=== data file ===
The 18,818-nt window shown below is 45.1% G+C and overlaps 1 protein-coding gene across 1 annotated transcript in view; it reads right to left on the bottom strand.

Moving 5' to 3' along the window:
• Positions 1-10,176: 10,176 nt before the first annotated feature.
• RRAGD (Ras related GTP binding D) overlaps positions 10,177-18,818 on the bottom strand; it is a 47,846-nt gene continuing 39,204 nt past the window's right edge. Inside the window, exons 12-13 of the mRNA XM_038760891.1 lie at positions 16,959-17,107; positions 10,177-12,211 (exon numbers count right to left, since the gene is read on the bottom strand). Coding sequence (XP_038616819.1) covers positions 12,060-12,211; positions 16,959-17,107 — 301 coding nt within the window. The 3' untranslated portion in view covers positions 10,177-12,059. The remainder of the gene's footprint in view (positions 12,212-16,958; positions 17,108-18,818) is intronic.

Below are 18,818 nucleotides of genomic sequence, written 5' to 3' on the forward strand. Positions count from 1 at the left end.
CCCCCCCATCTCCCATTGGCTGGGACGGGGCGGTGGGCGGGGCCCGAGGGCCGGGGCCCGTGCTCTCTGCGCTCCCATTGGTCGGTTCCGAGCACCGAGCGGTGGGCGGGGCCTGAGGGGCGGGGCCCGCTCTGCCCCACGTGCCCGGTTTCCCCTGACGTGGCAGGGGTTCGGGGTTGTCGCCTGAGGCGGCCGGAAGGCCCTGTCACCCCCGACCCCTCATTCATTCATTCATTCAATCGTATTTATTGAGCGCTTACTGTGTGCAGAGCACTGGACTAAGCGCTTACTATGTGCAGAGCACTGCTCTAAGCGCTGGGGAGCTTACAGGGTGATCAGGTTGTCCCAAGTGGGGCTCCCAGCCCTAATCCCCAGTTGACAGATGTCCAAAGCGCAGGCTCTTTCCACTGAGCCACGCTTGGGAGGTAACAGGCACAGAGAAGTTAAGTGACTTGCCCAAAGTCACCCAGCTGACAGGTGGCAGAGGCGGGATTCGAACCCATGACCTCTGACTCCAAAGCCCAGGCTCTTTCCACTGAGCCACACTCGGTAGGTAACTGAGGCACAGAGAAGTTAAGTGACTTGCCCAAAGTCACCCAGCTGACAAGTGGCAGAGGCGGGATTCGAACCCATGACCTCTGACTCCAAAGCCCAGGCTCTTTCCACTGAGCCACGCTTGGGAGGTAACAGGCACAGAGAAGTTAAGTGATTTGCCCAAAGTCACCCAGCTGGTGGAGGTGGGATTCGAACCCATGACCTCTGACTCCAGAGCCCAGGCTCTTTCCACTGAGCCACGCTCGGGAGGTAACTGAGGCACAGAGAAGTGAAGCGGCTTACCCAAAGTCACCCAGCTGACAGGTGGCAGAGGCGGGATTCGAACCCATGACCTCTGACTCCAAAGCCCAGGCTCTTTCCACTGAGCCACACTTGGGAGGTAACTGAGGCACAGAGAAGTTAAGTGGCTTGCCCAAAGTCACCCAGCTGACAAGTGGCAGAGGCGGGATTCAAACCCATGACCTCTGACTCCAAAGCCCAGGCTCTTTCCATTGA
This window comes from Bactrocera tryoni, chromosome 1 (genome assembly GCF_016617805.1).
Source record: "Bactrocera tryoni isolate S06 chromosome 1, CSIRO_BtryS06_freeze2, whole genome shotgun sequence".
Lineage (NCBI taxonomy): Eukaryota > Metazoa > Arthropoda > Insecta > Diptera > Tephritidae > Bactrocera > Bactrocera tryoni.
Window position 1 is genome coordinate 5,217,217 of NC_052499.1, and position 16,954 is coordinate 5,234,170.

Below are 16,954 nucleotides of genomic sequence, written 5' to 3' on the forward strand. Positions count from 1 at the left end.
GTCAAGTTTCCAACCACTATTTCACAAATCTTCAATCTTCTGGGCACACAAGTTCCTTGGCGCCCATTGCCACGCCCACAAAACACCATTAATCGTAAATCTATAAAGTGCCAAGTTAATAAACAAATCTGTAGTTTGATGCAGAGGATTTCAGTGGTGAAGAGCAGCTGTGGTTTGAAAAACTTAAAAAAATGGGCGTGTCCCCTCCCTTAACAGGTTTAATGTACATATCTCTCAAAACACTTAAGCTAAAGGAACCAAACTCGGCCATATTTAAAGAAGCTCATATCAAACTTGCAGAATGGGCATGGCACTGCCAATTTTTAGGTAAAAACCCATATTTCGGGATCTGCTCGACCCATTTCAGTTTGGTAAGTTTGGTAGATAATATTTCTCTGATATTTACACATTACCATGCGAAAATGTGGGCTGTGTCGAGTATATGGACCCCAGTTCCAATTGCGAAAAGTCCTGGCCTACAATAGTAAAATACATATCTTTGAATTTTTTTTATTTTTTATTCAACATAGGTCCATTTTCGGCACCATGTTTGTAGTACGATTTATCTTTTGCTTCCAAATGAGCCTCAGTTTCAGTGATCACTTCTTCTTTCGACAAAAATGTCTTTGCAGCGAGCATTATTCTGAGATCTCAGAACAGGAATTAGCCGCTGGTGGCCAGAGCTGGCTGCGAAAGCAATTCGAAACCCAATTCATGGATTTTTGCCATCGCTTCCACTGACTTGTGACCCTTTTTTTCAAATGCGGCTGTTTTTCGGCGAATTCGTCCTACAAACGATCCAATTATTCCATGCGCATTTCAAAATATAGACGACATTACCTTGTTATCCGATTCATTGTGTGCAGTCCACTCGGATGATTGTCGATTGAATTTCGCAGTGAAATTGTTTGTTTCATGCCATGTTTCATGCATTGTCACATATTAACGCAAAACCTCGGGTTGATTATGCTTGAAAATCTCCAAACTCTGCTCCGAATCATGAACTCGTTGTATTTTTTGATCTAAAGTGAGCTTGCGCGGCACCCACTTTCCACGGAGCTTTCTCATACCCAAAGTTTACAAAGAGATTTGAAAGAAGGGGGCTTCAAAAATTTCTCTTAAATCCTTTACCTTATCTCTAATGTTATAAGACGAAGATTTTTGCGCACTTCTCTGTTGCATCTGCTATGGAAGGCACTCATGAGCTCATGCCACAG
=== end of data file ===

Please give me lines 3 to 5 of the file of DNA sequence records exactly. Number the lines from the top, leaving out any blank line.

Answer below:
• Positions 1-10,176: 10,176 nt before the first annotated feature.
• RRAGD (Ras related GTP binding D) overlaps positions 10,177-18,818 on the bottom strand; it is a 47,846-nt gene continuing 39,204 nt past the window's right edge. Inside the window, exons 12-13 of the mRNA XM_038760891.1 lie at positions 16,959-17,107; positions 10,177-12,211 (exon numbers count right to left, since the gene is read on the bottom strand). Coding sequence (XP_038616819.1) covers positions 12,060-12,211; positions 16,959-17,107 — 301 coding nt within the window. The 3' untranslated portion in view covers positions 10,177-12,059. The remainder of the gene's footprint in view (positions 12,212-16,958; positions 17,108-18,818) is intronic.

Below are 18,818 nucleotides of genomic sequence, written 5' to 3' on the forward strand. Positions count from 1 at the left end.